This post is my contribution to the PGSQL Phriday #014 blog post series. Here’s the invitation:

I invite you to share your PostgreSQL Events experiences in your dedicated blog post. Whether you’re a seasoned attendee, a speaker, a trainer, a sponsor, an organizer, or a first-timer, your unique perspective contributes to the canvas of the PostgreSQL community.

Since I didn’t have a lot of time for this one, I decided to make a list of the events I’ve either attended myself, or have on my radar. I hoped others might find the list useful or interesting.

PostgreSQL Events I’ve Attended

I’ve attended three official PostgreSQL events, as well as PostgreSQL sessions at AWS re:Invent 2022 and PostgreSQL User Groups (virtually).

Here are links to those events, and blog posts I wrote about them:

For Upcoming PostgreSQL events, check out: Upcoming Events

Attendees and their jobs and roles

Prior to attending PostgreSQL events, I wondered what the backgrounds were for people that attend. Do they all work as DBAs?

From my experience in conversations and observations, attendees tend to work as:

  • DBAs
  • Database engineers
  • Developer relations, developer advocates, community advocates
  • Engineers that work on database Products
  • Backend engineers for product or services companies, that use PostgreSQL, likely at a higher scale, or with a large fleet of instances

Types of companies

Which companies are represented at these events?

  • Big companies and cloud providers: AWS, Microsoft, Fujitsu, Google, Crunchy Data
  • Timescale, YugabyteDB
  • Startup companies with database or commercial extension products like: Tembo, Neon, Hydra
  • Database services and products: DBTune, OtterTune, Redgate Software
  • Companies that offer expert consulting and products: EDB, PGX

Why go?

If you’re considering attending an event, what are some benefits you might get?

  • Learn how you can better use PostgreSQL in your job
  • Expand your knowledge of companies and products in the PostgreSQL ecosystem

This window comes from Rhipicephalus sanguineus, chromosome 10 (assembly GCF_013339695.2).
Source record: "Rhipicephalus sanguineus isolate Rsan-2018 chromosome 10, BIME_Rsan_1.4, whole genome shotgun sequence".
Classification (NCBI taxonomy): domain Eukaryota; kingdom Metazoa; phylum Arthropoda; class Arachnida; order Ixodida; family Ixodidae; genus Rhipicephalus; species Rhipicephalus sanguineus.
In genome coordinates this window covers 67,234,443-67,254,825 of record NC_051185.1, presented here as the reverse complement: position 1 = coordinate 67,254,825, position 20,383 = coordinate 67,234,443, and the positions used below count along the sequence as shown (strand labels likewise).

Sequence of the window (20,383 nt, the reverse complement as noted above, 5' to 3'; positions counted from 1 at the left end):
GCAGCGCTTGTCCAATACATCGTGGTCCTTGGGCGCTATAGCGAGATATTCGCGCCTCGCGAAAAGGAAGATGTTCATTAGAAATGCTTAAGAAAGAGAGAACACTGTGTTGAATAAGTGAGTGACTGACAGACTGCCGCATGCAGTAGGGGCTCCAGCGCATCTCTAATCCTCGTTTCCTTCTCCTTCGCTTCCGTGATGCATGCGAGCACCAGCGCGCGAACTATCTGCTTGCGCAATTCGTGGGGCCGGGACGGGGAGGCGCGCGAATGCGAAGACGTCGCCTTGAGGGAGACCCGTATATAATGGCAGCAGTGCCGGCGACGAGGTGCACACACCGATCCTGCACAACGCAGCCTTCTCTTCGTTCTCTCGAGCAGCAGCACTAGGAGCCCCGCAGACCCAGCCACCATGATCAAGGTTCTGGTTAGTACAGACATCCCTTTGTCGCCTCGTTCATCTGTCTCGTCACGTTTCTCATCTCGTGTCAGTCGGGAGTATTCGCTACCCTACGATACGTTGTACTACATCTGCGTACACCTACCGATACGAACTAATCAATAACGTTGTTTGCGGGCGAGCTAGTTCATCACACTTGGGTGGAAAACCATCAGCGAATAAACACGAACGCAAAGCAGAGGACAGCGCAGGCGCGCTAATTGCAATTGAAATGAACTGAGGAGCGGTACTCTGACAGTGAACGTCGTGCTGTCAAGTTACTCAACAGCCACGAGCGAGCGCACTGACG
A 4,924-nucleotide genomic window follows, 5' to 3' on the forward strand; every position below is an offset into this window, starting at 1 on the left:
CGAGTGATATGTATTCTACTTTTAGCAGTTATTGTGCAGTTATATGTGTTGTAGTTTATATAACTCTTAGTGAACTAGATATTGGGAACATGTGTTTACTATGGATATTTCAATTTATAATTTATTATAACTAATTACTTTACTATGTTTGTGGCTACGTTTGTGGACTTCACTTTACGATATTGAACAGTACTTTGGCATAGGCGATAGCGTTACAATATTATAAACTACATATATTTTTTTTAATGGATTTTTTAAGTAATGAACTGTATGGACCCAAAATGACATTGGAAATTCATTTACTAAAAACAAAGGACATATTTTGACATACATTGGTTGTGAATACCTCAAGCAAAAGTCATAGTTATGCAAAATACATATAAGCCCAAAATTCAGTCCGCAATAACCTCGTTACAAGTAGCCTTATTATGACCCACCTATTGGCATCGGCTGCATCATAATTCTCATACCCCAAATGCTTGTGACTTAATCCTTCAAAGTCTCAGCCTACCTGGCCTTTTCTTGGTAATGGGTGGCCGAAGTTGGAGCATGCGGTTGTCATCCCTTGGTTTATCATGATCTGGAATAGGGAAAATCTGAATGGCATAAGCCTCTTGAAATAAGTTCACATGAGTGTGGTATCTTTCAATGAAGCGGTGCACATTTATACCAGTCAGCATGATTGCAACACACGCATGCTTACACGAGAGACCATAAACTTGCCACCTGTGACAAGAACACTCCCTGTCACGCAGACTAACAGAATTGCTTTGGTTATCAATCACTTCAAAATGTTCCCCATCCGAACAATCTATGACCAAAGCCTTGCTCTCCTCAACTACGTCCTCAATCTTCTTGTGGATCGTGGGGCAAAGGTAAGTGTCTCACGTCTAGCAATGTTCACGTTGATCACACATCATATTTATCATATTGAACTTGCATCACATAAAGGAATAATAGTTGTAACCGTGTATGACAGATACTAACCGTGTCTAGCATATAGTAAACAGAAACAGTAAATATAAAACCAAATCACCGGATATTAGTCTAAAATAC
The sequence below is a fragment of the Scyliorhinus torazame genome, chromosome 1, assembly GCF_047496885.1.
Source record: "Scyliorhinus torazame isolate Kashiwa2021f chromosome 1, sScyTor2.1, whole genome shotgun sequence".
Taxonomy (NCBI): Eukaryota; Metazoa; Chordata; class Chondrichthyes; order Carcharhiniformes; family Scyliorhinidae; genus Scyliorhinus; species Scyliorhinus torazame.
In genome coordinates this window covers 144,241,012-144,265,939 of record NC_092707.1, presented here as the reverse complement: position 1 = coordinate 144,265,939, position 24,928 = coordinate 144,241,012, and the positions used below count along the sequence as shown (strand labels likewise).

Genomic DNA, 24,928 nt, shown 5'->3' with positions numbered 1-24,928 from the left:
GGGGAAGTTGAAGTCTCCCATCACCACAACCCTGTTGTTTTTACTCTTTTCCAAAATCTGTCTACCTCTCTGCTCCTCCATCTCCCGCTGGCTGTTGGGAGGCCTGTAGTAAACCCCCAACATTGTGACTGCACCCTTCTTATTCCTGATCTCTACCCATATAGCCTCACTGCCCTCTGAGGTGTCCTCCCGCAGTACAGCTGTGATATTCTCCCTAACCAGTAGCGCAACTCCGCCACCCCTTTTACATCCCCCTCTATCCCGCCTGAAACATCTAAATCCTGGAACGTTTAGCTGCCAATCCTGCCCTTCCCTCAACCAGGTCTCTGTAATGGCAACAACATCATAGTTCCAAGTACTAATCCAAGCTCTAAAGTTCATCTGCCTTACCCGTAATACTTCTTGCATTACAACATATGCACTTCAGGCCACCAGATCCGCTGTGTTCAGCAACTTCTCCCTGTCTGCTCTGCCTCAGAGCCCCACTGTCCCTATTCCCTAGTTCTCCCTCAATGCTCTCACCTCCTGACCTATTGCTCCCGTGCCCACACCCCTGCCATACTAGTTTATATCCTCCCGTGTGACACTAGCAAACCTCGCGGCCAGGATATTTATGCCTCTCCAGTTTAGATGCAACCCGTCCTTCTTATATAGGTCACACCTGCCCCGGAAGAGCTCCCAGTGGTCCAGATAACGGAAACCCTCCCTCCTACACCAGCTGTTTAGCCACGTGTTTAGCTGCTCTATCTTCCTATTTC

• Network with folks in the industry at these companies, or who work in the types of roles listed above
  • Learn about internals of PostgreSQL and database systems
  • Learn how you could contribute to PostgreSQL

In-person and virtual events

PostgreSQL events are a mix of in-person and virtual events.

  • Can’t beat in-person events for high bandwidth in-person networking
  • Can’t beat virtual events for accessibility and location independence. Check out events like: Citus Con

Vendor events

PostgreSQL companies offer lots of events throughout the year. Here are some:

Calls for proposals

Try submitting a proposal to a conference! It’s a good learning experience regardless of acceptance.

  • Conferences love to bring in first-time presenters
  • Presentations are a great way to showcase your work
  • Preparing for presentations can help deepen your knowledge and skills, by being forced to organize the information for educational purposes.

PostgreSQL conferences on my radar

PostgreSQL User Groups

Here are some of the PostgreSQL User Group events I’ve been involved with or would like to be in the future:

Non-PostgreSQL conferences on my radar

As a Ruby on Rails and backend web application developer, there are many non-PostgreSQL conferences on my radar.

Here’s a sampling of some of them:

Post-Event Reflections

One section of the PGSQL Invitation asked whether folks had post-event reflections or specific rituals.

I have a couple after I attend events:

  • I take notes during the event, which aren’t organized. Afterwards, I read them and organize them, possibly into a blog post. This helps me gather more context and organize the information.
  • I try to connect with attendees I met in person on social media and LinkedIn shortly after the event, or even during the event. I’ll send a reminder about how we met or what we spoke about, since attendees might be meeting a lot of people.
  • I’ll try and find some topics I want to learn more about. Recently I did that for pg_stat_io following PGConf NYC.

Wrap Up

PostgreSQL events have generally been well run, and have provided opportunities to learn, network, and grow as an engineer.